2021 Ye Olde Timey Sherbrooke Village Ride

 Our first ride off of the island in 2021, and a complete muddle. The rain on Friday was bad enough that neither Caroline nor I wanted to get started in that miserable stuff, and the forecast for Monday was dismal as well, so we opted to leave on Saturday morning, and planning? One minute it was to mid New Brunswick straight through the Irving Re (de) forestation project on 108, then Meat Cove on Cape Breton Island, then we opted for a trip along the coast of Nova Scotia and see where that took us. 

Joe McLane Blacksmith
Sherbrooke Village Nova Scotia

The map on Google Maps

Ze ole shebang:

Charlottetown PE to Sherbrooke NS and return
approx. 650 km

Day 1 - Drive 452 km, 6 hours, 30 minutes

Charlottetown PE to Sherbrooke NS
We finally did get away on Saturday morning, and I arrived at Caroline's place hungry, but in time for an earlyish start for the two of us to perhaps beat some long weekend traffic over the confederation bridge. 

I wasn't really feeling in the mood to snap too many shots, so when we turned the corner out onto NB 16, I asked Caroline if she wouldn't mind stopping at the Cape 16 Market for a late breakfast to which she agreed. 

Cape 16 Market breakfast
We've stopped here for a supper once before, and really enjoyed the food, so this go round it was the breakfast meal, and it didn't disappoint at all. The potatoes and onion home fries were perfection. 

Outside the building sits an older lady selling felt, some homemade preserves, and sweaters made under commission by some older ladies. There was a lovely white cable knit jumper that was beautiful, but alas, not in my size and if I'm smart, I never wear white. We bought a bag of her salad greens and a bar of her soap to whisk away with us, and provide a lovely salad for later that evening. Quite a lot of it is forage, so local to area such as mint and burdock leaves (I think it was burdock). 


This is Caroline's first multi-day tour on the KLR and she isn't completely in love with it yet, in fact, she still prefers her Honda Shadow, but that has a shifting problem and won't be on this run. 

Well what do you know? Caroline had found us a bit of an interesting route, the Old Pictou road that headed us in the correct direction, and seemed to be gravel which was fine by me, although my suspension needs some TLC so I was going to behave. No wheelies or messing around until I get the fork seals replaced at the end of the season. It was fairly well groomed, so we enjoyed the change of pace. Caroline hasn't done much gravel up to this point, and was looking forward to getting used to the loaded bike and how it behaved on the loose stuff. Me, I know my bike and I'd have no problems on groomed gravel unless I invented them myself.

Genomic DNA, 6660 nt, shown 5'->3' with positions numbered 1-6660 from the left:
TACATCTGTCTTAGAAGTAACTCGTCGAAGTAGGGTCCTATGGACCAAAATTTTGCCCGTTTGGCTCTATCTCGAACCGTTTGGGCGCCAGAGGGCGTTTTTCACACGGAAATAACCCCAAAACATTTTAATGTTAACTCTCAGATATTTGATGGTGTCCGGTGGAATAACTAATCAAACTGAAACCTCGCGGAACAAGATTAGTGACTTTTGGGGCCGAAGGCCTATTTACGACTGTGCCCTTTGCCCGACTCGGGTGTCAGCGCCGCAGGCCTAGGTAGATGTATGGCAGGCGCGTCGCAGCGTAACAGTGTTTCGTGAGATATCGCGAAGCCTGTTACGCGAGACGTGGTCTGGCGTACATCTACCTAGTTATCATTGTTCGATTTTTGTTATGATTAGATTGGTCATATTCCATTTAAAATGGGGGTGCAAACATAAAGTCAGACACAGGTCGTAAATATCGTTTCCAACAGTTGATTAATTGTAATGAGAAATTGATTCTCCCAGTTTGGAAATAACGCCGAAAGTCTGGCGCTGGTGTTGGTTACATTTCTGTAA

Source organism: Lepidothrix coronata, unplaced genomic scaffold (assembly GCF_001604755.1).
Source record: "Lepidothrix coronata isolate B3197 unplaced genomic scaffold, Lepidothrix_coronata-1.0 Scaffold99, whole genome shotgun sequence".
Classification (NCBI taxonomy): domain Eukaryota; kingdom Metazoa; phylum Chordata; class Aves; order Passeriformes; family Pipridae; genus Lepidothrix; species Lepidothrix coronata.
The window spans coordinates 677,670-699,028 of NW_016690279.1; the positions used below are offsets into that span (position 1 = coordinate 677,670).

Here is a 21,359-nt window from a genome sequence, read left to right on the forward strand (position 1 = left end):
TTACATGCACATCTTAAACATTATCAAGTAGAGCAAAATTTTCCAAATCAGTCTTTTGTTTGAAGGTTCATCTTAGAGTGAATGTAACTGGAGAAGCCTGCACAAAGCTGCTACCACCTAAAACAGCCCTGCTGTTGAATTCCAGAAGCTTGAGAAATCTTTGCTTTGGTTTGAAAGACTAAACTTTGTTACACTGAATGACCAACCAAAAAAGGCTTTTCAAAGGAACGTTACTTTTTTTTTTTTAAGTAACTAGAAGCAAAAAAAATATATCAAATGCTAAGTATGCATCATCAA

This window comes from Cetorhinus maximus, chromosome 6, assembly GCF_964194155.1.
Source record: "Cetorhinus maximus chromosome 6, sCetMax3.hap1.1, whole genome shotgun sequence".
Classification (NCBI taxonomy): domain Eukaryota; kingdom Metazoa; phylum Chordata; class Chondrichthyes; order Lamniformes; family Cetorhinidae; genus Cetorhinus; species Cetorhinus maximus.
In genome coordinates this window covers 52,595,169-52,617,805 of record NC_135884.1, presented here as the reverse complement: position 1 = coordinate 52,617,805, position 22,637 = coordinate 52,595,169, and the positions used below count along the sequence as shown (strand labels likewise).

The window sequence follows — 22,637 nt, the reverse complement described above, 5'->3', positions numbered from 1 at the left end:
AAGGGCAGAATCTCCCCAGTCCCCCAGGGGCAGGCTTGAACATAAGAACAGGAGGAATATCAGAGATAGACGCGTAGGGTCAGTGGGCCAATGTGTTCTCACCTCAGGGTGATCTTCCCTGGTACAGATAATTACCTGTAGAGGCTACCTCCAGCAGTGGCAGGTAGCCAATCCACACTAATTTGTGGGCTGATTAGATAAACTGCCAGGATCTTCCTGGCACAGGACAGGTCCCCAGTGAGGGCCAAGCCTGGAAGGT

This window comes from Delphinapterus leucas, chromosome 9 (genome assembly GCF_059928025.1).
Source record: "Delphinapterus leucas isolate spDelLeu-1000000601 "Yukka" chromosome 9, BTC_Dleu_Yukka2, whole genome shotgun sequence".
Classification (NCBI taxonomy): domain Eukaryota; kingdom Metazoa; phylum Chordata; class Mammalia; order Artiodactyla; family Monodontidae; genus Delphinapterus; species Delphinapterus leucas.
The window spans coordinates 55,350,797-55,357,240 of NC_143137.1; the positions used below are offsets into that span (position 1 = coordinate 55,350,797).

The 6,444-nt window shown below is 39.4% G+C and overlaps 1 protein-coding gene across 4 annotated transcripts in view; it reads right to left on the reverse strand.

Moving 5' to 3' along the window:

Heading south on Truro Road

Time to change direction and start heading towards Pictou... Err, south I guess, but with a hint of East to keep you on your toes. 
Old Pictou Road

There were a few more potholes further down this road than I was expecting and I was hoping that it wouldn't get any narrower as we sped along. The road got narrower, and less frequently used. A decent lane and half, but you'd have to yield to oncoming or lose yourself in the branches of the shrubs in the verges. 

Looking out over the Salmon River from Riversdale Road bridge. 
We'd decided that we were going to head to the Eastern Shore over to Sherbrooke Village, Nova Scotia's living museum for another visit as Caroline and I had enjoyed our brief tour there last year. when we spent our vacation doing a COVID circle tour of Nova Scotia and parts of New Brunswick The quick tour of last year was going to be repeated but this year Caroline was going to do most of the talking and I was going to keep it zipped, mostly. I'm in love with girl who likes riding and visiting museums, how cool is that? Okay, somewhere on NS Coastal 7 lay the village of Sherbrooke and our destination for the day. 

Riversdale Road bridge

Caroline had settled down to a nice mile munching 60 kph over this stuff, and seemed well able to control the bike, but every once in a while, I'd hear her say "Whoops" or something over the intercom. She wasn't used to so much movement over the loose stuff, so I challenged her to lower her speed to say twenty or thirty in second gear, and aggressively roll on while in a straight line. I figure she trusts me or something, for she roosted a time or two and I heard a giggle or two over the comms. Hahaha. Okay, time to teach this girl how to hop over some puddles, and maybe even a power wheelie if the moon and planets were aligned. 

"Caroline, when you see a pothole, I'd like you to roll onto the throttle again just before you hit it and see what happens. Cover the rear brake and if the front comes up, just push down with your foot and roll off the throttle." I could almost see her with her tongue between her teeth as she tried this a few times. Then she started aiming for potholes that were larger and filled with more water from the recent rains, and the giggling started again. I figure she was like a three year old with a new set of wellingtons and was happily jumping up and down in a puddle. Delighted that her feet were staying dry. Well, that isn't going to happen on the KLR, as the front tire parts the red sea, splashing both halves of it up and onto each boot, left and right, playing no favourites and soaking them all!